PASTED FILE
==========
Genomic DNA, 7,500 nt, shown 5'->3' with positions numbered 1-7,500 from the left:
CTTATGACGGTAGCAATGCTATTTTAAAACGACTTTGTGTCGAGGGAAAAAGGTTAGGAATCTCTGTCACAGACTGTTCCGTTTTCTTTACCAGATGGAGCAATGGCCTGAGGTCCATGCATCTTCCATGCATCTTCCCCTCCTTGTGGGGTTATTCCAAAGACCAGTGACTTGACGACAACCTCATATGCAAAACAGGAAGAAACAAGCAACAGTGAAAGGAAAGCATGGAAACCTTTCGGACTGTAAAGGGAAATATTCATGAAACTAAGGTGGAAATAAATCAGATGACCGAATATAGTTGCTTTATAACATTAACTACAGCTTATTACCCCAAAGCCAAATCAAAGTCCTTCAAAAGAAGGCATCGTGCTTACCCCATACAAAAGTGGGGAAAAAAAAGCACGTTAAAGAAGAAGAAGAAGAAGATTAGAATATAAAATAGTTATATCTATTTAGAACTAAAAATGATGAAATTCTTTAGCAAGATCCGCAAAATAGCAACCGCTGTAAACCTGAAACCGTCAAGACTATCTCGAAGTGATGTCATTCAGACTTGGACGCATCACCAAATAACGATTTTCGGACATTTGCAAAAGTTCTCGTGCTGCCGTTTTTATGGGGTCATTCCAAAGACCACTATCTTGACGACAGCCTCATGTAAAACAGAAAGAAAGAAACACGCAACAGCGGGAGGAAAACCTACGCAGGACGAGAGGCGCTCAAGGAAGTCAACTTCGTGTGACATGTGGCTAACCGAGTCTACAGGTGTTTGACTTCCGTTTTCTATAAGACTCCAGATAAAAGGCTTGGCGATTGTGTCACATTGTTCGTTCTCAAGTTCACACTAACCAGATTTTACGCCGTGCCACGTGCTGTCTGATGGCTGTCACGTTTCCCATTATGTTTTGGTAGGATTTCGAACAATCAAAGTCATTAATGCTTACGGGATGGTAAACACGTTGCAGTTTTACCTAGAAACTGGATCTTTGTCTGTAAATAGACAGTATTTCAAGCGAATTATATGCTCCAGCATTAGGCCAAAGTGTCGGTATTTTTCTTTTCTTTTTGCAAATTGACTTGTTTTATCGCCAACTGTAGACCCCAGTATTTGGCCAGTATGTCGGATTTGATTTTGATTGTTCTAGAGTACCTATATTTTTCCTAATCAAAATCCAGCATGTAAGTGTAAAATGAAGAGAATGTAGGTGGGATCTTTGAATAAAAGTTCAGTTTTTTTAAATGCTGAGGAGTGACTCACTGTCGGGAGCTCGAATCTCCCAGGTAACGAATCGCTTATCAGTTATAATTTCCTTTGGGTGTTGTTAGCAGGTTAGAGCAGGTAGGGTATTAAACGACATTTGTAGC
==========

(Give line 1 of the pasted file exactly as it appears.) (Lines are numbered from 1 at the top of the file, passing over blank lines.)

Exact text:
Genomic DNA, 7,500 nt, shown 5'->3' with positions numbered 1-7,500 from the left: